I enjoyed this very much. It is interesting what went on in these pre-production code films. This is a powerful woman who knows how to get what she wants, and even has amazing gadgetry to help her! Life in the thirties was very different, but we humans may be very much the same in how our minds work. Enjoy.
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1 of 1 people found the following review helpful By JOHN GODFREY on November 28, 2007
Format: VHS Tape
Until he took them away. No reviews on this one for several years. Maybe everyone is waiting for the dvd version in March. The often told tale of a strong women using & disposing of men. However. in this early version, Alison (Ruth Chatterton), starts out on top. She is the ultimate practitioner of compartmentalism. Daytime, she is the boss, all business, as the president of her auto company. At night she is also the boss. She's like a cat in heat & goes through a string of boy-toys that work for her, leaving broken hearts in her wake. Then she hires George Brett. He doesn't play her game. He is all business, day & night. It drives her nuts because for once she has fallen in love with an employee. She has met a man stronger than she is. This movie is included in Forbidden Hollywood vol. 2, next year with documentaries, commentaries, etc. I've only seen this once, some time ago so am looking forward to the collection on dvd.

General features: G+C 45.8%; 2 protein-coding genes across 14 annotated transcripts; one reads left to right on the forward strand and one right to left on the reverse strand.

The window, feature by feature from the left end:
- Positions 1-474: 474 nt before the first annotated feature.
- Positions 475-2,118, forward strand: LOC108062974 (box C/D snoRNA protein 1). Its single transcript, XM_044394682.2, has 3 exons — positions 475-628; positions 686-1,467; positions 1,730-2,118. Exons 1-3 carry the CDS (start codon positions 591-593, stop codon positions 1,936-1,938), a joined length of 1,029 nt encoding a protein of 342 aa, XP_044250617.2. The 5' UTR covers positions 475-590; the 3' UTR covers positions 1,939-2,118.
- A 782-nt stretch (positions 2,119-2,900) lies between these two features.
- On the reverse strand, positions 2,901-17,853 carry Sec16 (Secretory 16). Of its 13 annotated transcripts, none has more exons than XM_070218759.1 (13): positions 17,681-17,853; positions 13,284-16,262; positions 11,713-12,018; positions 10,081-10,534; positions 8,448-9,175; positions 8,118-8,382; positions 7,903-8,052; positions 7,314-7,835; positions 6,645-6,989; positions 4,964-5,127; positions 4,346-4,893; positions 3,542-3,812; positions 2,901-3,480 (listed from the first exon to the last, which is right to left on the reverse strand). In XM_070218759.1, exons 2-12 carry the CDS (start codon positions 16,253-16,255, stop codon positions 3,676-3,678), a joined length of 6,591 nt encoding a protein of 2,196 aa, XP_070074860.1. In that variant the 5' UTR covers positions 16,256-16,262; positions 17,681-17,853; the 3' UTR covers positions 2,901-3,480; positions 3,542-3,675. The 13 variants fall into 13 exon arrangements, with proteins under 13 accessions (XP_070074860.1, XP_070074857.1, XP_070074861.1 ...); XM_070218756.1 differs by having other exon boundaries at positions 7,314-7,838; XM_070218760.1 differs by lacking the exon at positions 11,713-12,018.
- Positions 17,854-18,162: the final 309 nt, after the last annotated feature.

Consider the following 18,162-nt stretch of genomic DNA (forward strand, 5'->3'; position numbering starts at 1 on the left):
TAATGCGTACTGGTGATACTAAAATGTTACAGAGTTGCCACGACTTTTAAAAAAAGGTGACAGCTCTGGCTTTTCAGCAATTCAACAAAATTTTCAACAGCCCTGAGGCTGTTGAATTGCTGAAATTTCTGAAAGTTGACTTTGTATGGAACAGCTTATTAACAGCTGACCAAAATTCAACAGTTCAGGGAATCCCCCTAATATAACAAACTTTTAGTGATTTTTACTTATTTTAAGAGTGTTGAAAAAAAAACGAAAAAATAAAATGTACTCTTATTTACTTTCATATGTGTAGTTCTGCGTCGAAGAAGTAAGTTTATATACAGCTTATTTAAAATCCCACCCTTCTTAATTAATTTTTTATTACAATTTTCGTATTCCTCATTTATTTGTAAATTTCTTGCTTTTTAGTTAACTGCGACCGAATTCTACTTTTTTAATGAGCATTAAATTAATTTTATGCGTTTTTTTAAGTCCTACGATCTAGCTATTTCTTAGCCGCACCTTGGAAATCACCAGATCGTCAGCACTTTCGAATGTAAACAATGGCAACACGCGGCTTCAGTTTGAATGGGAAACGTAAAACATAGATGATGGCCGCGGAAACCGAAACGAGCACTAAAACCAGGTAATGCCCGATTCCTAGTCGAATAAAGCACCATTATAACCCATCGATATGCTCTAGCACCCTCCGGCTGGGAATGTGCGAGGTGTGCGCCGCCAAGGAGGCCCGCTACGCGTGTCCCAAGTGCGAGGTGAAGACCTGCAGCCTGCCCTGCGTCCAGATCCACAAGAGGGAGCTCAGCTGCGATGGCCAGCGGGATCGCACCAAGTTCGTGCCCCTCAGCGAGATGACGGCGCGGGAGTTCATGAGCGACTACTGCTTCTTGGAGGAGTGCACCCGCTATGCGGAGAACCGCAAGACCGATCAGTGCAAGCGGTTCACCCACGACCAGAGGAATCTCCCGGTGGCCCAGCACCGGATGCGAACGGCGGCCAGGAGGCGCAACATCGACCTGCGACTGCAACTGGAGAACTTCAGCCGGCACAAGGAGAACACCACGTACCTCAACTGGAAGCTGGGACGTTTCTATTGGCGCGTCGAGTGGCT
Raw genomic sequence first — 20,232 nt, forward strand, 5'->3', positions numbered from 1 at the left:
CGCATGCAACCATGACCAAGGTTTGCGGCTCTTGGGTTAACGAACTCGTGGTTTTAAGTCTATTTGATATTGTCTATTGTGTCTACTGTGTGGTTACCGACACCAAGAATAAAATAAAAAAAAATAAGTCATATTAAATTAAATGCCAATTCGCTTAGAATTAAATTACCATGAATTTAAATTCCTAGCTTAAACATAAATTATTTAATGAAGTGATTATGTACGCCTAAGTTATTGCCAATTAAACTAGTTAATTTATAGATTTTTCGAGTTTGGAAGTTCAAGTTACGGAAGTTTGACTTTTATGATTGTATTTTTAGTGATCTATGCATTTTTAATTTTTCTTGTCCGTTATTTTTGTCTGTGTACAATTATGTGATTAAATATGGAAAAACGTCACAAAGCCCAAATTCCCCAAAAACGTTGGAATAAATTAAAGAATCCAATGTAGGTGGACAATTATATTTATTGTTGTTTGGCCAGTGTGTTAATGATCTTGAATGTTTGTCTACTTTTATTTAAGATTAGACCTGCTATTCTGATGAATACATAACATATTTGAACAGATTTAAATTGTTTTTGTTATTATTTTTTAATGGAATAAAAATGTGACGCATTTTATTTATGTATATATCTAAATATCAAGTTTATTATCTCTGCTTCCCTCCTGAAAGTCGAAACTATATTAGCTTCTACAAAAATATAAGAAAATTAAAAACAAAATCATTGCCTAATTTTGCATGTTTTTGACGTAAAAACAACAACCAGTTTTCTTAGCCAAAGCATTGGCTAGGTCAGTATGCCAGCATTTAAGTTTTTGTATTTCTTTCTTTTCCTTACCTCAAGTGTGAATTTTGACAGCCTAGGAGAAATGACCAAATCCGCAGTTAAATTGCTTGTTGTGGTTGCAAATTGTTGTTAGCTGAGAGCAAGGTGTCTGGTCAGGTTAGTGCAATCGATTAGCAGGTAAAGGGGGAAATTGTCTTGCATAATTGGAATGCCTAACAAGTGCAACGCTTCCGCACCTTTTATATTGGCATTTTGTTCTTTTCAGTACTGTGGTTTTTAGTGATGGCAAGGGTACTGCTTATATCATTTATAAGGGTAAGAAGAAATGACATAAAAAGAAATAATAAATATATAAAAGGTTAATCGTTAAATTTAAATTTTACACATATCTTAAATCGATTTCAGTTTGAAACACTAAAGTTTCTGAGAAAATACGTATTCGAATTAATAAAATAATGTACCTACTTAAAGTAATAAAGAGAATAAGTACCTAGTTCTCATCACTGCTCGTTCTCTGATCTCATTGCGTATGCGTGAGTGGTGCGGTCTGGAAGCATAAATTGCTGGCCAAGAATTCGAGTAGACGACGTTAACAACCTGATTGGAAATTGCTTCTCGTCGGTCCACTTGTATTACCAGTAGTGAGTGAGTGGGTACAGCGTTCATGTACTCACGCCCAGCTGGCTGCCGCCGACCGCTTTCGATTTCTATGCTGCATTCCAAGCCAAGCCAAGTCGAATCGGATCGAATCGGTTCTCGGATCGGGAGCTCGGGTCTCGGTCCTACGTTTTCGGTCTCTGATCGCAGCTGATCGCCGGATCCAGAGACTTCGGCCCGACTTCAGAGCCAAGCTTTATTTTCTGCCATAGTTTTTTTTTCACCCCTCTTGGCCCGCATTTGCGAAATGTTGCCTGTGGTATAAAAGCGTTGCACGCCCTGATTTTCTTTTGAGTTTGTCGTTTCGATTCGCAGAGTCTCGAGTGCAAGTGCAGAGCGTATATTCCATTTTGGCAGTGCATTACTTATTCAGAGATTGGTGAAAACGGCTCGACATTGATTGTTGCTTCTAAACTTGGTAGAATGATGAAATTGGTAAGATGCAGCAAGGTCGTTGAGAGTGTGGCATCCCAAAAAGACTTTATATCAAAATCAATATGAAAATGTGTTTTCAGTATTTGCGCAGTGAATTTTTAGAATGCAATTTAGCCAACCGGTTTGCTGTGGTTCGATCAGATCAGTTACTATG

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1 of 1 people found the following review helpful By Lynn Ellingwood VINE VOICE on February 18, 2012
Format: VHS Tape
Ruth Chatterton is a find, and I had never heard of her before or seen any of her movies. She is the star of this film and carries it marvelously. Ruth is the president of a car manufacturing company similar to GM. She takes on the role of leader and acts like a man and is a decisive leader for the company. She even has an entourage of male subordinates and secretaries who answer to her every whim. She eventually falls in love with George Brent (her husband in real life) who is a working man and she learns to allow him to be in charge and becomes a lowly woman so she can have the joy of marriage and babies. Before the disappointing end, Ruth's character is a strong, competent, wise-cracking woman. One who would be deemed a feminist role in the future. A hidden gem.